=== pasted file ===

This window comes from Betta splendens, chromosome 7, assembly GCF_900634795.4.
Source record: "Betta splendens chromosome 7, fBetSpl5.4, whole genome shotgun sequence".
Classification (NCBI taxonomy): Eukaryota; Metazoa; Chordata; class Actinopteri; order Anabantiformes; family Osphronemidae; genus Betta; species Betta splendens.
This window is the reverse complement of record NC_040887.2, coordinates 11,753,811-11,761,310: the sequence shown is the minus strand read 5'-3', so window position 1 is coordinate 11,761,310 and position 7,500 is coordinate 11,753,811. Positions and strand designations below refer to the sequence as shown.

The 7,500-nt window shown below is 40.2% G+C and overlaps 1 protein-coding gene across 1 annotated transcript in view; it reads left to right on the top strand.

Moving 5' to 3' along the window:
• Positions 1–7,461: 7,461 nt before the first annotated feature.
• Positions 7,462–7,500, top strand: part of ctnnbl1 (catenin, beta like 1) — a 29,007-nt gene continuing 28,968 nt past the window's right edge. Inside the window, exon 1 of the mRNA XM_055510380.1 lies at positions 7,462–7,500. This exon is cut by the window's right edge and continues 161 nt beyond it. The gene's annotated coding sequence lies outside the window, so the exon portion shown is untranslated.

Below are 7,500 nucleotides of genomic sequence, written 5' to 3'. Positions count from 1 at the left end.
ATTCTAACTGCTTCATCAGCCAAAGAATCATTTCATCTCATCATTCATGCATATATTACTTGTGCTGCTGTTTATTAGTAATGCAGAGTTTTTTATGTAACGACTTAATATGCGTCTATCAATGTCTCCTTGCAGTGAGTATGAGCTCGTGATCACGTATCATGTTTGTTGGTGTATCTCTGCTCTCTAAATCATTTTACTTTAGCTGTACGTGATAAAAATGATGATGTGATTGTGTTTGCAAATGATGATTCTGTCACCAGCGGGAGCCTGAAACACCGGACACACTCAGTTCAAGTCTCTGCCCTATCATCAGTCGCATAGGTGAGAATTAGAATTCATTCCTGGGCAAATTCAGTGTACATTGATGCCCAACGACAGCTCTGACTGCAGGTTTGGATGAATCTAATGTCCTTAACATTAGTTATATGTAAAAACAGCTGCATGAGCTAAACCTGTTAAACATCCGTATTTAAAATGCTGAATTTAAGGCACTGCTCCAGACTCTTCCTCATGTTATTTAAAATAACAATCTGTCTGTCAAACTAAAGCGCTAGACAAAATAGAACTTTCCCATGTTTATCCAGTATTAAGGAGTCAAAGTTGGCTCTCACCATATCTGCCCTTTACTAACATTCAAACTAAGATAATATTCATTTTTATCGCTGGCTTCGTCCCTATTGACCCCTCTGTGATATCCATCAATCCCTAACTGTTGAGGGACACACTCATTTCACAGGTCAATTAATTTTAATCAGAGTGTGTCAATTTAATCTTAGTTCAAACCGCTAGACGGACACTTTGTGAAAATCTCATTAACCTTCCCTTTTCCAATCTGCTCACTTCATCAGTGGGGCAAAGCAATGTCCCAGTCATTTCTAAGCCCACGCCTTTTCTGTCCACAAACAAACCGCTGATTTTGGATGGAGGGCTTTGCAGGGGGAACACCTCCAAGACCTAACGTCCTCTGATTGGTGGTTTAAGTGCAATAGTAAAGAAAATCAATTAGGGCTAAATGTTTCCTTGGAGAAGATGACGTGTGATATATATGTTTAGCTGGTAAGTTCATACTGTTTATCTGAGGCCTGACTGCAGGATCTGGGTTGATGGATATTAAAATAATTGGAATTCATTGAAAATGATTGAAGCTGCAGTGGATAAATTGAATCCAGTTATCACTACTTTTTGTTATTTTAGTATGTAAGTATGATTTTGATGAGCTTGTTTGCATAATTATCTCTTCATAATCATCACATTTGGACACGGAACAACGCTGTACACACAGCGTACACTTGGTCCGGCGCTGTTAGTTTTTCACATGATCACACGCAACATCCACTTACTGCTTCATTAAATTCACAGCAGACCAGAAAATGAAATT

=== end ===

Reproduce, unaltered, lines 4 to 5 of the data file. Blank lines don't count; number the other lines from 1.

This window is the reverse complement of record NC_040887.2, coordinates 11,753,811-11,761,310: the sequence shown is the minus strand read 5'-3', so window position 1 is coordinate 11,761,310 and position 7,500 is coordinate 11,753,811. Positions and strand designations below refer to the sequence as shown.

The 7,500-nt window shown below is 40.2% G+C and overlaps 1 protein-coding gene across 1 annotated transcript in view; it reads left to right on the top strand.